Canada’s largest city is seeking an injunction to halt the ride-sharing service’s operations unless Uber and its drivers are licensed.

The San Francisco-based company is fighting for legal status worldwide as authorities weigh the legality of the mobile app, and Uber drivers argue they should be treated as employees rather than independent contractors.

Outside Toronto’s city hall, taxi drivers parked three-deep and honked their horns, while others moved in a slow procession through downtown, clogging much of the city’s business district.

“Some people support Uber, the mayor supports Uber. I don’t mind Uber, I think it’s a beautiful idea, to whoever did it, very nice. But do it legal.”

-Akhbar Banijamaat, Toronto taxi driver

 

“Both [Uber and the taxi industry] are going to have to adapt themselves to the reality of a fair and fairly-regulated industry that focuses on serving the public better as opposed to suiting themselves.”

-John Tory, Toronto mayor

The Toronto taxi-driving protesters focused their ire on UberX, a budget tier where drivers use their personal vehicles, calling it a threat to public safety. Uber’s other tiers use licensed drivers.

“Rather than blocking roads and preventing people from getting where they need to be, we’re focused on meeting the needs of Toronto’s riders and drivers, who are all too often left out of the debate.”

-Susie Heath, Uber Canada spokeswoman

Uber wants to help “create a sensible regulatory framework for ridesharing,” according to Heath.

Etihad Airways rejects subsidy claims, attacks U.S. airline ‘oligopoly’

Etihad Airways has issued its strongest response yet to claims that it received market-distorting subsidies, saying that they are required to repay loans and that its U.S. competitors have a “condescending” view of international law.

The Abu Dhabi-based carrier’s comments mark its latest move to deter the Obama administration from revisiting aviation agreements with the United Arab Emirates and Qatar.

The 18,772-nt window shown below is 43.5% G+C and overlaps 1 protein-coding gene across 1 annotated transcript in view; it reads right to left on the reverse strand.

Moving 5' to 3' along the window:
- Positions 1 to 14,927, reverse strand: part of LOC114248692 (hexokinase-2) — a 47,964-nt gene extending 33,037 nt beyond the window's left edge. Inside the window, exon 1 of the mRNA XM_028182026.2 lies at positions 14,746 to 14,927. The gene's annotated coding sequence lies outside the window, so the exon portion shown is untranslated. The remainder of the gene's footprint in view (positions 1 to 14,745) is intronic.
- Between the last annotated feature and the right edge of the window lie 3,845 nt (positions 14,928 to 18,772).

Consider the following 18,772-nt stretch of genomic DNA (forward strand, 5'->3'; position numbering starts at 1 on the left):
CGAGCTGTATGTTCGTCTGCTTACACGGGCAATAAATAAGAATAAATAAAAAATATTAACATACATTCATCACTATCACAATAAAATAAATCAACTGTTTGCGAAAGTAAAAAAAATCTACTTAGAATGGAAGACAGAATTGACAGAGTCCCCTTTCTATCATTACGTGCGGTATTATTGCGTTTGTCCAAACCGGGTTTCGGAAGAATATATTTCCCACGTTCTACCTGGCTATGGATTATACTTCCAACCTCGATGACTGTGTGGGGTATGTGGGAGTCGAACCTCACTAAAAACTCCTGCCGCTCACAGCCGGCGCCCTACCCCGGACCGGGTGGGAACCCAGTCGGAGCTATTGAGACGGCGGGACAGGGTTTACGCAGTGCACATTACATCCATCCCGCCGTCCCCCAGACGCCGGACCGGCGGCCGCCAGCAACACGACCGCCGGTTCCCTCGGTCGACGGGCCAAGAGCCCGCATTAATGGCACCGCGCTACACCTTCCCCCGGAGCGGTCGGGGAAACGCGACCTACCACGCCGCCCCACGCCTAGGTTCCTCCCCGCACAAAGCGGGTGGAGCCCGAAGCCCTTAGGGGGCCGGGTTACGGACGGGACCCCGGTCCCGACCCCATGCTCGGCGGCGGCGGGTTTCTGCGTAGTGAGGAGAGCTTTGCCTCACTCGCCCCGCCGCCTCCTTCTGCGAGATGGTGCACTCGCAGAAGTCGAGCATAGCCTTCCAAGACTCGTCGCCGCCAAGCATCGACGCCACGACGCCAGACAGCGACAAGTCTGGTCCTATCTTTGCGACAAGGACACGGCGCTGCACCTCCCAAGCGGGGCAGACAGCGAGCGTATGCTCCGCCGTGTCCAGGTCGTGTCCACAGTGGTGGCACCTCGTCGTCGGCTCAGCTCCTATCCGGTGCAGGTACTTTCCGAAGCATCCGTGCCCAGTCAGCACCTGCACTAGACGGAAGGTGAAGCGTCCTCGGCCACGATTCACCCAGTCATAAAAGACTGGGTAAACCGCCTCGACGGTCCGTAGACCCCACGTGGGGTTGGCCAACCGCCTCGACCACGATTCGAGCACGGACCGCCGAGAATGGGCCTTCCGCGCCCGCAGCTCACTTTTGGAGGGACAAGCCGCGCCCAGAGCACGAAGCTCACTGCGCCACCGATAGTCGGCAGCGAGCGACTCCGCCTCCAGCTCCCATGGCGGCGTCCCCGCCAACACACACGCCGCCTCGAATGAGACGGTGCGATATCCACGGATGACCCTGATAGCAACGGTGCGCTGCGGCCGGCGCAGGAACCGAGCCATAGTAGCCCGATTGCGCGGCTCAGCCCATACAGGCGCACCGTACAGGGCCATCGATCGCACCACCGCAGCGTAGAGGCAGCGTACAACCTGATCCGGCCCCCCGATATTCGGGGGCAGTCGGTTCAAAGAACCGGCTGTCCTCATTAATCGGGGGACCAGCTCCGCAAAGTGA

U.S. Open Skies policy did not prohibit airlines from receiving shareholders loans, according to Etihad’s 60-page U.S. government submission. Abu Dhabi’s government, Ethiad’s sole shareholder, gave $5.2 billion with “the express requirement that such loans be repaid by Etihad.”

No international trade rules or precedent by the United States exists for addressing airline subsidy claims, which complicates the country’s government review of the matter.

Open Skies policy does not define subsidy, according to Etihad, but its main concern is to stop subsidies from lowering airline artificially.

The carrier’s published fares from April 2013 to this March fell “generally” within the range of the fares of its opponents like Delta, United, Continental, and American Airlines, according to a study commissioned by Etihad.

Other airline complaints “take a very condescending view of non-U.S. law,” according to the carrier.

Etihad funded its Manchester City sponsorship from its own liquidity, according to the carrier, countering claims that Abu Dhabi paid for the deal.

They called the allegations “little more than a regulatory attempt to further cement [U.S. airlines’] oligopoly.”

“Government to government consultations are entirely appropriate given that Etihad has taken billions of dollars in subsidies.”

-Jill Zuckman, Partnership for Open & Fair Skies airline union spokeswoman